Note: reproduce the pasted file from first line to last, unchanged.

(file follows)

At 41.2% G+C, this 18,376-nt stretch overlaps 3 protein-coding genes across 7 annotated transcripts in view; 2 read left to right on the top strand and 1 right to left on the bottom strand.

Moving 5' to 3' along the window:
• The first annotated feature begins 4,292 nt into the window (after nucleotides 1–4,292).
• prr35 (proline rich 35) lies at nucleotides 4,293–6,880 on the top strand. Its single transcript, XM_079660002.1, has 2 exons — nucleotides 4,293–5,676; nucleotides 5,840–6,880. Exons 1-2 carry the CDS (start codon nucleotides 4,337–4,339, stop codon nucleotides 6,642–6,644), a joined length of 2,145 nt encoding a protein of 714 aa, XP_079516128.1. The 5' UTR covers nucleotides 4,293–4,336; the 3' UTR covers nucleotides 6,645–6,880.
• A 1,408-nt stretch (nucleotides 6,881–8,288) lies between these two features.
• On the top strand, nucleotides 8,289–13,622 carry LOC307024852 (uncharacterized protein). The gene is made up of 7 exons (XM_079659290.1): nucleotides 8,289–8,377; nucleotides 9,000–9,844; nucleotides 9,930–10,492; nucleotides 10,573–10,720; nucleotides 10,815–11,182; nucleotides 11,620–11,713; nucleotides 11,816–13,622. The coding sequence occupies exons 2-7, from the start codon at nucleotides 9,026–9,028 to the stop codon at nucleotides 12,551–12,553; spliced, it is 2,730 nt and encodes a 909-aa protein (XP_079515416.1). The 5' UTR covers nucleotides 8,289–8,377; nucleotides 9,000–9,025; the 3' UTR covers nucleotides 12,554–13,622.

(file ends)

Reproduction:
At 41.2% G+C, this 18,376-nt stretch overlaps 3 protein-coding genes across 7 annotated transcripts in view; 2 read left to right on the top strand and 1 right to left on the bottom strand.

Moving 5' to 3' along the window:
• The first annotated feature begins 4,292 nt into the window (after nucleotides 1–4,292).
• prr35 (proline rich 35) lies at nucleotides 4,293–6,880 on the top strand. Its single transcript, XM_079660002.1, has 2 exons — nucleotides 4,293–5,676; nucleotides 5,840–6,880. Exons 1-2 carry the CDS (start codon nucleotides 4,337–4,339, stop codon nucleotides 6,642–6,644), a joined length of 2,145 nt encoding a protein of 714 aa, XP_079516128.1. The 5' UTR covers nucleotides 4,293–4,336; the 3' UTR covers nucleotides 6,645–6,880.
• A 1,408-nt stretch (nucleotides 6,881–8,288) lies between these two features.
• On the top strand, nucleotides 8,289–13,622 carry LOC307024852 (uncharacterized protein). The gene is made up of 7 exons (XM_079659290.1): nucleotides 8,289–8,377; nucleotides 9,000–9,844; nucleotides 9,930–10,492; nucleotides 10,573–10,720; nucleotides 10,815–11,182; nucleotides 11,620–11,713; nucleotides 11,816–13,622. The coding sequence occupies exons 2-7, from the start codon at nucleotides 9,026–9,028 to the stop codon at nucleotides 12,551–12,553; spliced, it is 2,730 nt and encodes a 909-aa protein (XP_079515416.1). The 5' UTR covers nucleotides 8,289–8,377; nucleotides 9,000–9,025; the 3' UTR covers nucleotides 12,554–13,622.